The Cypress Tree: A Love Letter to Iran
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Kamin Mohammadi was nine years old when her family fled Iran during the 1979 Revolution. Bewildered by the seismic changes in her homeland, she turned her back on the past and spent her teenage years trying to fit in with British attitudes to family, food and freedom. She was twenty-seven before she returned to Iran, drawn inexorably back by memories of her grandmother's house in Abadan, with its traditional inner courtyard, its noisy gatherings and its very wallssteeped in history.The Cypress Tree is Kamin's account of her journey home, to rediscover her Iranian self and to discover for the first time the story of her family: a sprawling clan that sprang from humble roots to bloom during the affluent, Biba-clad 1960s, only to be shaken by the horrors of the Iran-Iraq War and the heartbreak of exile, and toughened by the struggle for democracy that continues today.This moving and passionate memoir is a love letter both to Kamin's extraordinary family and toIran itself, an ancient country which has survived so much modern tumult but where joy and resilience will always triumph over despair.
seemed proof of evolution in action. These aunts and uncles, khalehs and daieys, are the characters whose presence coloured my early life and on that first trip back, the overpowering joy of rediscovering my family blew open my shutdown heart. In Shiraz – where the majority now lived, having fled Khuzestan during the Iraqi invasion – we gathered every night, and those who were not in Shiraz managed to take a few days to come and see us. Surrounded by such love, here within the throngs of aunts,
still grows a little dreamy. Bagher was handsome and mature, his black hair slicked back and a moustache framing his mouth. There was a whiff of a Kurdish accent as he spoke to her, the Raybans permanently fixed on his nose or carried in his hand marked his out as an inhabitant of Abadan – they were famed for compulsively wearing Ray-Bans. Bagher gave her the perfect courtship, one in keeping with her romantic ideas, and my mother was charmed. When eventually he suggested that she accompany him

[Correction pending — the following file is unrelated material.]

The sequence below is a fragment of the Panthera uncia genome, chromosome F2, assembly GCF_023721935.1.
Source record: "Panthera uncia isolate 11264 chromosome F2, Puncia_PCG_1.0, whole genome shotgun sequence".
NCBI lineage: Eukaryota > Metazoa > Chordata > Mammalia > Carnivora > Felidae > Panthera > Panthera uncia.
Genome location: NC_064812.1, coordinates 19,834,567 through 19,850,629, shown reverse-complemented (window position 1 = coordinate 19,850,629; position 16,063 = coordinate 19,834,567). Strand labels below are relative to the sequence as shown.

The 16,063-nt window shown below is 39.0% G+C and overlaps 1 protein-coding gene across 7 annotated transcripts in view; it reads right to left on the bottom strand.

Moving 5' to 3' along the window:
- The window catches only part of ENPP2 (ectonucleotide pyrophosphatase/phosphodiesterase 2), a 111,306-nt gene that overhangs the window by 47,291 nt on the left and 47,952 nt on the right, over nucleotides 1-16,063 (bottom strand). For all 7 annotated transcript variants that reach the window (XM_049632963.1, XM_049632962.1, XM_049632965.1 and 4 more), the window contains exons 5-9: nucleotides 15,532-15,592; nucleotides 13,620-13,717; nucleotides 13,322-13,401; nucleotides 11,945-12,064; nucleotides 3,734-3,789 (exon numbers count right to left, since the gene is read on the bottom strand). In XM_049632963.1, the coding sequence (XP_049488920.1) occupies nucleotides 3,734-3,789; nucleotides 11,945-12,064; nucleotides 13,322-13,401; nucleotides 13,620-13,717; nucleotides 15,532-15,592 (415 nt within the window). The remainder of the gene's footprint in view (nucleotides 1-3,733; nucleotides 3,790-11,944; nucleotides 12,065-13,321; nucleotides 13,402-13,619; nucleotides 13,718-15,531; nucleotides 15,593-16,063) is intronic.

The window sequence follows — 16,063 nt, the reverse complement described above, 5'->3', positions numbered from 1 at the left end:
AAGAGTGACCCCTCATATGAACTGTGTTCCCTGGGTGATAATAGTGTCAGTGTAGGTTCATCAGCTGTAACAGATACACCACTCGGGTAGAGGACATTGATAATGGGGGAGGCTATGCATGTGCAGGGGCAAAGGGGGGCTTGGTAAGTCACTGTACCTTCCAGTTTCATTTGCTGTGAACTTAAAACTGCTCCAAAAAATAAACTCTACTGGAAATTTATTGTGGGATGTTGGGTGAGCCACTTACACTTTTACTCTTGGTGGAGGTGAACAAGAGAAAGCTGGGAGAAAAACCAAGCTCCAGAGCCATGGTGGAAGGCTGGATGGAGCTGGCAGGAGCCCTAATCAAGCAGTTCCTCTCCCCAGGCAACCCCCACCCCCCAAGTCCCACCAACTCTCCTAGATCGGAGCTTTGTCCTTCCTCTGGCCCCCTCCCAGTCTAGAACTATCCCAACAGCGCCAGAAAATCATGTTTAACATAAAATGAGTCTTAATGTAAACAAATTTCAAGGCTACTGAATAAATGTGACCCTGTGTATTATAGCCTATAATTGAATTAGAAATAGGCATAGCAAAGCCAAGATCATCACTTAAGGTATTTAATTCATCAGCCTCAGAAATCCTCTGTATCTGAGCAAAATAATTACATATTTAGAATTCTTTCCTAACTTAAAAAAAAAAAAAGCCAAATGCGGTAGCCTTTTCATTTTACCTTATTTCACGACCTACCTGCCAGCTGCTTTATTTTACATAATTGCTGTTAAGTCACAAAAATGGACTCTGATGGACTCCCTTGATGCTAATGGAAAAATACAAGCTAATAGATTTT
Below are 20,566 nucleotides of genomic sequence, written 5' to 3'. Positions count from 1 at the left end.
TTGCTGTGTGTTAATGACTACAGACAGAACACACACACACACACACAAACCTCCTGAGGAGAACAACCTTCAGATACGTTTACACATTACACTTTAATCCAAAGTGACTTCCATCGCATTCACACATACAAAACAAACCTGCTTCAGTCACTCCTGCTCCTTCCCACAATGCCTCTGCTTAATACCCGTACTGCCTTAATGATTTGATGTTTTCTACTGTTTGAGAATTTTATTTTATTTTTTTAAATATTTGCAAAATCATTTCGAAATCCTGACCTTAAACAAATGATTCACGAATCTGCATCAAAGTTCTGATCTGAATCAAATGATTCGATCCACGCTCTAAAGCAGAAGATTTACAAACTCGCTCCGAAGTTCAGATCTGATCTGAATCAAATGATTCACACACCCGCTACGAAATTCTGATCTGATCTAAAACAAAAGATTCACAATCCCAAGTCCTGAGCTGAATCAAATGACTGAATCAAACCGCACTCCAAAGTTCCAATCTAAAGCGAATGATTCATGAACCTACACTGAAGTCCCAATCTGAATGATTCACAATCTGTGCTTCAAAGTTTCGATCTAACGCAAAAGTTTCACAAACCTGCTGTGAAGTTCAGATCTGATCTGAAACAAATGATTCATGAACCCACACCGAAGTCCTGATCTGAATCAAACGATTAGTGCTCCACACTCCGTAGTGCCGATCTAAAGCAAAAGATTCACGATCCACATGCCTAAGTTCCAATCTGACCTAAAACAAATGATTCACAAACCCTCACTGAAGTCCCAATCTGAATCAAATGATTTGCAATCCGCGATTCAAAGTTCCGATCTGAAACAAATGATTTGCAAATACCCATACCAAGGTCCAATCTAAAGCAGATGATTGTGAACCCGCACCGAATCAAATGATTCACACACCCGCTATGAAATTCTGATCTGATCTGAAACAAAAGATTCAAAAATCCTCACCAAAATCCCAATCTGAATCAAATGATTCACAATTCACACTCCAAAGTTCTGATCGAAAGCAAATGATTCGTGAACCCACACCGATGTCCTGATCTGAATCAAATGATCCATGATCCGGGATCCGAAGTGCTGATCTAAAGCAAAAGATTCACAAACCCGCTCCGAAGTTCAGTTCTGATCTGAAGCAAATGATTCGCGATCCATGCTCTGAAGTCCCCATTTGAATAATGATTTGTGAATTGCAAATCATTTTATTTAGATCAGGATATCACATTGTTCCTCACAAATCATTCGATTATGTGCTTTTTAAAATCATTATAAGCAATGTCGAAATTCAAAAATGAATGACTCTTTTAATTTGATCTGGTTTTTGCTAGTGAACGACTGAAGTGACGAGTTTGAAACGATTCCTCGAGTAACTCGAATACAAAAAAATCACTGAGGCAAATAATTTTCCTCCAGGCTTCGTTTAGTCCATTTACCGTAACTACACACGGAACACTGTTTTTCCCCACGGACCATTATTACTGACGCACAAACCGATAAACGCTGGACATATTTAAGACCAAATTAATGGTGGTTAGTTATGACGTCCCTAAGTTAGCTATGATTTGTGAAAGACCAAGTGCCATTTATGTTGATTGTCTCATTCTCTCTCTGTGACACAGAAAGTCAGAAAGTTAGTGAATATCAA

the land, always bursting with the shah’s political prisoners, its walls thick with the cries of those tortured and killed by SAVAK’s agents, was stormed and its prisoners set free in the same way that the Bastille had been during that other revolution half a world away and two centuries before that had served as such inspiration to this revolution. Everyone was adopting an Islamic look now – clean-shaven faces were, along with ties and suits with collars, seen as symbols of Western decadence –
cousins and of how life had been for them, why they were so often in ghahr with one another and how the hardships of war had split them into factions. The Abbasian children were always close, even though that closeness and love was as often as not expressed by fighting, squabbling and bickering. It’s been a hard habit to shake, just as they can’t resist talking over each other, each raising their voices higher and higher to be heard without slowing down or missing a beat. They were all – with
and how little attention they attract, the casual individuality we take for granted in the West. When, in the streaming crowds of West End workers, lovers paused to fall into each other’s eyes and steal a kiss, I wanted to cheer for love and for freedom. Soon after my return, and throughout Ahmadinejad’s presidency, my flat in London became a refuge for Iranian friends on the move. My rickety sofa was pulled out time after time to provide a bed for those hyphenated Iranians like me who were